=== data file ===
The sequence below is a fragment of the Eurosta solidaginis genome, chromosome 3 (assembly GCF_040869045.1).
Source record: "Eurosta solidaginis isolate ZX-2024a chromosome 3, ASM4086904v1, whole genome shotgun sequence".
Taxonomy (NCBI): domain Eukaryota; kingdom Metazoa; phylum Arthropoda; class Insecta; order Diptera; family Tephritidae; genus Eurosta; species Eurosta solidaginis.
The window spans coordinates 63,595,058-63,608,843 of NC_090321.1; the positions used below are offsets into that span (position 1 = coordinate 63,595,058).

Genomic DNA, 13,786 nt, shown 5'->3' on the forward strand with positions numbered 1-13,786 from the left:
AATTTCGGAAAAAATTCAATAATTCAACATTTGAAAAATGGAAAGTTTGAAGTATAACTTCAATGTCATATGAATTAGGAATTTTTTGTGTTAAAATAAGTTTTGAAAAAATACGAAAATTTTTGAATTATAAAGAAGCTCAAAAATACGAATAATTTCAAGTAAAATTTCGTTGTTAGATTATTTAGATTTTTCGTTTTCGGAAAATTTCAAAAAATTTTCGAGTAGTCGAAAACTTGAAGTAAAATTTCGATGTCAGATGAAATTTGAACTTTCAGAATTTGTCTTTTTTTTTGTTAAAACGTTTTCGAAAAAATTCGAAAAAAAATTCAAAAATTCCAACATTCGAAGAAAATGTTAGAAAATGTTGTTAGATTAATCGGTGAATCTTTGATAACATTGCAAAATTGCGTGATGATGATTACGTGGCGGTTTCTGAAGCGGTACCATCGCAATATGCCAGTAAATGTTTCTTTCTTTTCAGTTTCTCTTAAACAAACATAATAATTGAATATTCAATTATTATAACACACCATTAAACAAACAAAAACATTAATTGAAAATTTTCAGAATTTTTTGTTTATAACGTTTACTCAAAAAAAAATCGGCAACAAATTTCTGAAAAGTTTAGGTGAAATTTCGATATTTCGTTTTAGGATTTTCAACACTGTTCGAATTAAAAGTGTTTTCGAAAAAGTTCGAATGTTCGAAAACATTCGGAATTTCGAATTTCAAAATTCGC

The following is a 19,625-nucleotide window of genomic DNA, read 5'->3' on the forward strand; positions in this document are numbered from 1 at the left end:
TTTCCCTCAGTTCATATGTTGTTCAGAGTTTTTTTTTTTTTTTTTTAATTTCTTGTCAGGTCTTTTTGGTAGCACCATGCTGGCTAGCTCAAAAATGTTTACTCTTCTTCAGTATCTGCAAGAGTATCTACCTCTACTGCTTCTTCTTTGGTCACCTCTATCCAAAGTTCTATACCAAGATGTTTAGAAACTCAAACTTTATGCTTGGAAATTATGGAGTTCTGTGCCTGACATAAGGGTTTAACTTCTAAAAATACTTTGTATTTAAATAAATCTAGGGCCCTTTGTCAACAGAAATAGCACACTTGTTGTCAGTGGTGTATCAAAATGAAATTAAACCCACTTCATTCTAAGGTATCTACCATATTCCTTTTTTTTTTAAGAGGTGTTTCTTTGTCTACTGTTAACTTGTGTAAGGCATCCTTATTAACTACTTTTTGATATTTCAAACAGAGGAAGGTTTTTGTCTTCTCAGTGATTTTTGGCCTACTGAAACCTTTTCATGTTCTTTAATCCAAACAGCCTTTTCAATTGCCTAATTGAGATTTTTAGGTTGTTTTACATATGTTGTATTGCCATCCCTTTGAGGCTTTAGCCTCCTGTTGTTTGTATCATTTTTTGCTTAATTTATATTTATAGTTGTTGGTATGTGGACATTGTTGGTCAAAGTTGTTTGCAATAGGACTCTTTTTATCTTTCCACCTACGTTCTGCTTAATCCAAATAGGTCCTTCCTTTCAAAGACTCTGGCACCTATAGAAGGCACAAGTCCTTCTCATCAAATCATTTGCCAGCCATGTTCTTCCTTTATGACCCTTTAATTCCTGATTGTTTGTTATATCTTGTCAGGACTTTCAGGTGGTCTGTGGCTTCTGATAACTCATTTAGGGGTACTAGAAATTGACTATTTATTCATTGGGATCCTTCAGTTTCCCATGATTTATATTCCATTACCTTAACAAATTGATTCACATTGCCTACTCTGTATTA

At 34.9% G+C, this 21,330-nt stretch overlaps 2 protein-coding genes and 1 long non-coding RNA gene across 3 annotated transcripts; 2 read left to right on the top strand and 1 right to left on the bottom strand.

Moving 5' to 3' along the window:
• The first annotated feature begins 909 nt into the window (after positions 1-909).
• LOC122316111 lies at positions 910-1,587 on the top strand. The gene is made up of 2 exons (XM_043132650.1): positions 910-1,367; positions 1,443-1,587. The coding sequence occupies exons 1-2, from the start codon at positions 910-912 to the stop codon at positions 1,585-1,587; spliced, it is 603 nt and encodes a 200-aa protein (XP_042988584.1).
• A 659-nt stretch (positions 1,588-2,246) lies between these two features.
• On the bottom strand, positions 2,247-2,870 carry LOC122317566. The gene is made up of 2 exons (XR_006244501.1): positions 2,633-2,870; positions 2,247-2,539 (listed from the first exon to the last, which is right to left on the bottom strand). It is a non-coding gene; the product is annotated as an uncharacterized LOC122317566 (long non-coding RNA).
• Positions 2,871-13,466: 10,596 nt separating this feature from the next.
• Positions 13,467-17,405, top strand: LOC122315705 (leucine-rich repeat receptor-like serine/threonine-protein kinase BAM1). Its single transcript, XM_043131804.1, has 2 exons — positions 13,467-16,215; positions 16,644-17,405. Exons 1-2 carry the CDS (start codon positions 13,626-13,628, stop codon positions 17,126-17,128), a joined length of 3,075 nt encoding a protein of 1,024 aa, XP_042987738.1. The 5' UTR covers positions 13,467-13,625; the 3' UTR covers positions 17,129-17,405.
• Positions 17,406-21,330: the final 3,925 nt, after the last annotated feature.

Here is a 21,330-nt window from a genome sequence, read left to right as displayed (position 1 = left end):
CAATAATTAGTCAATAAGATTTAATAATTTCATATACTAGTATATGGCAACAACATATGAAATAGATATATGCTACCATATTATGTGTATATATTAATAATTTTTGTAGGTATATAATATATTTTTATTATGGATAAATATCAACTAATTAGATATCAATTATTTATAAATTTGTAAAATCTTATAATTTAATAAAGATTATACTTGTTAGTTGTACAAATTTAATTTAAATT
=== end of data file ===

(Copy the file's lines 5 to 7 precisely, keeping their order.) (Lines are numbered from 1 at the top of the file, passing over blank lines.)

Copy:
Genomic DNA, 13,786 nt, shown 5'->3' on the forward strand with positions numbered 1-13,786 from the left:
AATTTCGGAAAAAATTCAATAATTCAACATTTGAAAAATGGAAAGTTTGAAGTATAACTTCAATGTCATATGAATTAGGAATTTTTTGTGTTAAAATAAGTTTTGAAAAAATACGAAAATTTTTGAATTATAAAGAAGCTCAAAAATACGAATAATTTCAAGTAAAATTTCGTTGTTAGATTATTTAGATTTTTCGTTTTCGGAAAATTTCAAAAAATTTTCGAGTAGTCGAAAACTTGAAGTAAAATTTCGATGTCAGATGAAATTTGAACTTTCAGAATTTGTCTTTTTTTTTGTTAAAACGTTTTCGAAAAAATTCGAAAAAAAATTCAAAAATTCCAACATTCGAAGAAAATGTTAGAAAATGTTGTTAGATTAATCGGTGAATCTTTGATAACATTGCAAAATTGCGTGATGATGATTACGTGGCGGTTTCTGAAGCGGTACCATCGCAATATGCCAGTAAATGTTTCTTTCTTTTCAGTTTCTCTTAAACAAACATAATAATTGAATATTCAATTATTATAACACACCATTAAACAAACAAAAACATTAATTGAAAATTTTCAGAATTTTTTGTTTATAACGTTTACTCAAAAAAAAATCGGCAACAAATTTCTGAAAAGTTTAGGTGAAATTTCGATATTTCGTTTTAGGATTTTCAACACTGTTCGAATTAAAAGTGTTTTCGAAAAAGTTCGAATGTTCGAAAACATTCGGAATTTCGAATTTCAAAATTCGC

The following is a 19,625-nucleotide window of genomic DNA, read 5'->3' on the forward strand; positions in this document are numbered from 1 at the left end: